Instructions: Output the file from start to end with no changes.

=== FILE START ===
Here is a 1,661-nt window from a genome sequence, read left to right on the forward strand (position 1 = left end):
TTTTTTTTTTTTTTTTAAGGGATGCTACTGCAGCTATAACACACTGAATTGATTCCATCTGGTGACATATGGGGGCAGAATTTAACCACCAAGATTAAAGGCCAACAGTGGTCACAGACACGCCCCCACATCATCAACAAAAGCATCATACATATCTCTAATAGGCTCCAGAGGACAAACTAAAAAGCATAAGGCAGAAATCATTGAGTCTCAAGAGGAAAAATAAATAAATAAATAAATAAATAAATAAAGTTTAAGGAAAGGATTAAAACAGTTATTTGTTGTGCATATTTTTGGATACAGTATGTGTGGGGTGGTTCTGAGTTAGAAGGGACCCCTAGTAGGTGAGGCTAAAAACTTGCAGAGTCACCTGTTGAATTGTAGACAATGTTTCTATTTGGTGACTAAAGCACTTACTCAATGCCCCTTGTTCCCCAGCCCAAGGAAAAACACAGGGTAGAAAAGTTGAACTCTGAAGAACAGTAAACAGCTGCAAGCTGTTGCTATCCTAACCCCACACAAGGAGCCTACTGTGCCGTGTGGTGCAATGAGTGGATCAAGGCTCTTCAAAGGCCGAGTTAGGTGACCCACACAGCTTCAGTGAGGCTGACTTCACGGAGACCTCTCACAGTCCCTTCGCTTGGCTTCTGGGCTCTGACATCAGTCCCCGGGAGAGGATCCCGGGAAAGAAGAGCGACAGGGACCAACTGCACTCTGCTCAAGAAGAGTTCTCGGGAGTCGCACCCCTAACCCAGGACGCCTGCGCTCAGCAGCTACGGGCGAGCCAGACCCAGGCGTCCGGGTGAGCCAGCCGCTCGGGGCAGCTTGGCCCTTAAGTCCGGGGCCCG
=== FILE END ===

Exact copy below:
Here is a 1,661-nt window from a genome sequence, read left to right on the forward strand (position 1 = left end):
TTTTTTTTTTTTTTTTAAGGGATGCTACTGCAGCTATAACACACTGAATTGATTCCATCTGGTGACATATGGGGGCAGAATTTAACCACCAAGATTAAAGGCCAACAGTGGTCACAGACACGCCCCCACATCATCAACAAAAGCATCATACATATCTCTAATAGGCTCCAGAGGACAAACTAAAAAGCATAAGGCAGAAATCATTGAGTCTCAAGAGGAAAAATAAATAAATAAATAAATAAATAAATAAAGTTTAAGGAAAGGATTAAAACAGTTATTTGTTGTGCATATTTTTGGATACAGTATGTGTGGGGTGGTTCTGAGTTAGAAGGGACCCCTAGTAGGTGAGGCTAAAAACTTGCAGAGTCACCTGTTGAATTGTAGACAATGTTTCTATTTGGTGACTAAAGCACTTACTCAATGCCCCTTGTTCCCCAGCCCAAGGAAAAACACAGGGTAGAAAAGTTGAACTCTGAAGAACAGTAAACAGCTGCAAGCTGTTGCTATCCTAACCCCACACAAGGAGCCTACTGTGCCGTGTGGTGCAATGAGTGGATCAAGGCTCTTCAAAGGCCGAGTTAGGTGACCCACACAGCTTCAGTGAGGCTGACTTCACGGAGACCTCTCACAGTCCCTTCGCTTGGCTTCTGGGCTCTGACATCAGTCCCCGGGAGAGGATCCCGGGAAAGAAGAGCGACAGGGACCAACTGCACTCTGCTCAAGAAGAGTTCTCGGGAGTCGCACCCCTAACCCAGGACGCCTGCGCTCAGCAGCTACGGGCGAGCCAGACCCAGGCGTCCGGGTGAGCCAGCCGCTCGGGGCAGCTTGGCCCTTAAGTCCGGGGCCCG